We would thus obtain an entirely artificial combination, "man (or hero), father, hero," which would simply convey in an emphatic manner the idea of the Ur-held, the original hero, the father of heroes as it were—practically the same idea, therefore, as the one conveyed by Gish alone, as the hero par excellence. Our investigation thus leads us to a substantial identity between Gish and the longer form Gish-bil(or bl)-ga-mesh, and the former might, therefore, well be used as an abbreviation of the latter. Both the shorter and the longer forms are descriptive epithets based on naive folk etymology, rather than personal names, just as in the designation of our hero as muktablu, the "fighter," or as lik pna, "the leader," or as Esigga imin, "the seven-fold hero," or Esigga tuk, "the one who is a hero," are descriptive epithets, and as Atra-hasis, "the very wise one," is such an epithet for the hero of the deluge story. The case is different with Gi-il-ga-mesh, or Gish-g(n)-mash, which represent the popular and actual pronunciation of the name, or at least the approach to such pronunciation. Such forms, stripped as they are of all artificiality, impress one as genuine names. The conclusion to which we are thus led is that Gish-bil(or bl)-ga-mesh is a play upon the genuine name, to convey to those to whom the real name, as that of a foreigner, would suggest no meaning an interpretation fitting in with his character. In other words, Gish-bil-ga-mesh is a "Sumerianized" form of the name, introduced into the Sumerian version of the tale which became a folk-possession in the Euphrates Valley. Such plays upon names to suggest the character of an individual or some incident are familiar to us from the narratives in Genesis.  They do not constitute genuine etymologies and are rarely of use in leading to a correct etymology. Reuben, e.g., certainly does not mean "Yahweh has seen my affliction," which the mother is supposed to have exclaimed at the birth (Genesis 29, 32), with a play upon ben and be'onyi, any more than Judah means "I praise Yahweh" (v. 35), though it does contain the divine name (Yeh) as an element. The play on the name may be close or remote, as long as it fulfills its function of suggesting an etymology that is complimentary or appropriate.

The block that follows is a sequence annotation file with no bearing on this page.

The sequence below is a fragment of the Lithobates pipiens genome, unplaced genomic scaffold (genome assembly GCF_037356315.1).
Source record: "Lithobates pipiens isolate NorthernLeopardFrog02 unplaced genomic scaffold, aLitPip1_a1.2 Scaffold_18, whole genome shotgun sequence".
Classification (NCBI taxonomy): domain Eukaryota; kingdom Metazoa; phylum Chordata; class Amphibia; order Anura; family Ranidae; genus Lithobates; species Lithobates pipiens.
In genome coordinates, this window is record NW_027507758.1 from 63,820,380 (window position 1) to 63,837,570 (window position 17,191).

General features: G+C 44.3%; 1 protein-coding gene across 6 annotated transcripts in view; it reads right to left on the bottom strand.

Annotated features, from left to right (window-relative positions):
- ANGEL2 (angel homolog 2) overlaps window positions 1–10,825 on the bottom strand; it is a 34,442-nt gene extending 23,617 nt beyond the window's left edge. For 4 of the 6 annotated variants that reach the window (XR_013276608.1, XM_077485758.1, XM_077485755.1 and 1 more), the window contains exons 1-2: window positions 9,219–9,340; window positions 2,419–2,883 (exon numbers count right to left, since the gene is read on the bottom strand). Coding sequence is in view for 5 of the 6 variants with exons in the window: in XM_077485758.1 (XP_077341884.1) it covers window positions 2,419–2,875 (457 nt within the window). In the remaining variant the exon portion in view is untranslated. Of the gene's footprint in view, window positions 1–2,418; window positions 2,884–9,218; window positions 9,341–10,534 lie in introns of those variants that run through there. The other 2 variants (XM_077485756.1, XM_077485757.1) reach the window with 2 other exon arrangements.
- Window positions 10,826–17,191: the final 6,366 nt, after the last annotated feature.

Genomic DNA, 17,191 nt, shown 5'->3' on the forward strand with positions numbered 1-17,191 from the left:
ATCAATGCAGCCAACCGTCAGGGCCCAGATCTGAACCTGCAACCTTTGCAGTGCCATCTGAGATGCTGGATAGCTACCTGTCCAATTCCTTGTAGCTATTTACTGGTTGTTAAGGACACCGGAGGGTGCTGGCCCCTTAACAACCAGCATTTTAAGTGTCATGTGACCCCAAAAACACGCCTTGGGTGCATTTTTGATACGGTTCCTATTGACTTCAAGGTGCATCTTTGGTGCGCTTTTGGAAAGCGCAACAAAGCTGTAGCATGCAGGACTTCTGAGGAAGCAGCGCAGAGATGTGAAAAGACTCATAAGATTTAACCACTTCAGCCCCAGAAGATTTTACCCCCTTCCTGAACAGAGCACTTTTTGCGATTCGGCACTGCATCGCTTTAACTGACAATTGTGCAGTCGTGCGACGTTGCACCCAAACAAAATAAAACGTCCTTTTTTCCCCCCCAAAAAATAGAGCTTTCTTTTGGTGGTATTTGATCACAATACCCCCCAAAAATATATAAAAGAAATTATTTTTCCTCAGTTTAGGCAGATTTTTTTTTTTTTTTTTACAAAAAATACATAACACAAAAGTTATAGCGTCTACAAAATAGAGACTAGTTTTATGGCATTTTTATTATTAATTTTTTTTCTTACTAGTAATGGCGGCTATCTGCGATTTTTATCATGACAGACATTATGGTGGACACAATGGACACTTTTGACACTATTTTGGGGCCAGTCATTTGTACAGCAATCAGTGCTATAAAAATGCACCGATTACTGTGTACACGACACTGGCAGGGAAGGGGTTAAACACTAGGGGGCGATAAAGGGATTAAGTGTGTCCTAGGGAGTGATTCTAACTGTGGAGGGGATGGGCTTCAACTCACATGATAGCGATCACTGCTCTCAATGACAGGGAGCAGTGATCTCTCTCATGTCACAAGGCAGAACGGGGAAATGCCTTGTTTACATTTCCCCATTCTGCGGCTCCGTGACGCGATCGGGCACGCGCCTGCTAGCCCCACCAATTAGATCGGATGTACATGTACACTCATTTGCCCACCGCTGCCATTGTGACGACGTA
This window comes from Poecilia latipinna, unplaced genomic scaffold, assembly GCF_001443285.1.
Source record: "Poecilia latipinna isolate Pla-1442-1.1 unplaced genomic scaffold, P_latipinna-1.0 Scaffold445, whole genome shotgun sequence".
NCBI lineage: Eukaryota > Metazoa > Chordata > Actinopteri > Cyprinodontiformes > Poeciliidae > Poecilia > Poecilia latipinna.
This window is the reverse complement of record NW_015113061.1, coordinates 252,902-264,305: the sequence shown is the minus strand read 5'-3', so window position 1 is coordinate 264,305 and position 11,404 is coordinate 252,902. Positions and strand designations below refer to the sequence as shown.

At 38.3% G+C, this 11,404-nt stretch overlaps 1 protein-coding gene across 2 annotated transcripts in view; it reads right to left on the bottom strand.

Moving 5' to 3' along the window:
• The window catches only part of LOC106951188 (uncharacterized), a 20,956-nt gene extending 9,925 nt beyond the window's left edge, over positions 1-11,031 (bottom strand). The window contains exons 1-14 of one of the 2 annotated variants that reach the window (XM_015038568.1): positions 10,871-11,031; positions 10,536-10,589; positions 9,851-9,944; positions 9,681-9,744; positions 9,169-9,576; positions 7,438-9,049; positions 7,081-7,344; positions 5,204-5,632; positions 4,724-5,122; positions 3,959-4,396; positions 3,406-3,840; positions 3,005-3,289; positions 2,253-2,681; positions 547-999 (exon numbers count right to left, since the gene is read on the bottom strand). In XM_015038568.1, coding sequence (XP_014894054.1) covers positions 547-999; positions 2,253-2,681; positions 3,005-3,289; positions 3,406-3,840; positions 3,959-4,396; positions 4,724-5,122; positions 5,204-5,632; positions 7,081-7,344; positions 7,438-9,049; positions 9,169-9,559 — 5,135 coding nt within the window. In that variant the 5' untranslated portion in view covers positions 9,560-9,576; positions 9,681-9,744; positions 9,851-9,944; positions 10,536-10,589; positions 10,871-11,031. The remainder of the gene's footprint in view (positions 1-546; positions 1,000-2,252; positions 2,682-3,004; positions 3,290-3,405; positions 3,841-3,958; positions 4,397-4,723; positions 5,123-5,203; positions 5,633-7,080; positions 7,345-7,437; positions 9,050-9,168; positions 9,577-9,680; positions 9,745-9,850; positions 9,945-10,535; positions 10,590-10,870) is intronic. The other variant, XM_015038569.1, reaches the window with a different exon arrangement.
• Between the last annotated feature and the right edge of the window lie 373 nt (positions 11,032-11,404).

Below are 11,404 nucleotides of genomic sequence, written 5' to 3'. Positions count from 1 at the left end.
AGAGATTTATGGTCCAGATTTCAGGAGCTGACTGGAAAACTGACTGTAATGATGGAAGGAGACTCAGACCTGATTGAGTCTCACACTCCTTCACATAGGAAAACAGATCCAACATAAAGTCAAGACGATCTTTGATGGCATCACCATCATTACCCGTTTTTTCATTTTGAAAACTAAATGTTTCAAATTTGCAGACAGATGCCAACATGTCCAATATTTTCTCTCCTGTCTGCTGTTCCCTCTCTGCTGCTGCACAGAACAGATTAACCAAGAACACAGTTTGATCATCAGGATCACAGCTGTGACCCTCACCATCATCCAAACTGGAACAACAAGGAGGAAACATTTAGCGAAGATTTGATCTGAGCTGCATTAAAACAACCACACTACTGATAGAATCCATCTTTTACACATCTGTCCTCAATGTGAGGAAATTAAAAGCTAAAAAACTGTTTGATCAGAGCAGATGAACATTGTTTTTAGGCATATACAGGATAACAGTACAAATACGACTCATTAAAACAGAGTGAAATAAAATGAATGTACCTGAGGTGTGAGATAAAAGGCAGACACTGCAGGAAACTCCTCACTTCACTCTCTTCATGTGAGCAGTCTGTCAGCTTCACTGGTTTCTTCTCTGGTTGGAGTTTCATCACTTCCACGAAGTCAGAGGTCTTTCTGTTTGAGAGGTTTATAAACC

In this way, an artificial division and at the same time a distortion of a foreign name like Gilgamesh into several elements, Gish-bil-ga-mesh, is no more violent than, for example, the explanation of Issachar or rather Issaschar as "God has given my hire" (Genesis 30, 18) with a play upon the element sechar, and as though the name were to be divided into Yah ("God") and sechar ("hire"); or the popular name of Alexander among the Arabs as Zu'l Karnaini, "the possessor of the two horns." with a suggestion of his conquest of two hemispheres, or what not.  The element Gil in Gilgamesh would be regarded as a contraction of Gish-bil or gi-bil, in order to furnish the meaning "father-hero," or Gil might be looked upon as a variant for Gish, which would give us the "phonetic" form in the Assyrian version dGish-gi-mash,  as well as such a variant writing dGish-gi-mas-(si). Now a name like Gilgamesh, upon which we may definitely settle as coming closest to the genuine form, certainly impresses one as foreign, i.e., it is neither Sumerian nor Akkadian; and we have already suggested that the circumstance that the hero of the Epic is portrayed as a conqueror of Erech, and a rather ruthless one at that, points to a tradition of an invasion of the Euphrates Valley as the background for the episode in the first tablet of the series. Now it is significant that many of the names in the "mythical" dynasties, as they appear in Poebel's list,  are likewise foreign, such as Mes-ki-in-ga-se-ir, son of the god Shamash (and the founder of the "mythical" dynasty of Erech of which dGish-bil-ga-mesh is the fifth member),  and En-me-ir-kr his son. In a still earlier "mythical" dynasty, we encounter names like Ga-lu-mu-um, Zu-ga-gi-ib, Ar-pi, E-ta-na,  which are distinctly foreign, while such names as En-me(n)-nun-na and Bar-sal-nun-na strike one again as "Sumerianized" names rather than as genuine Sumerian formations.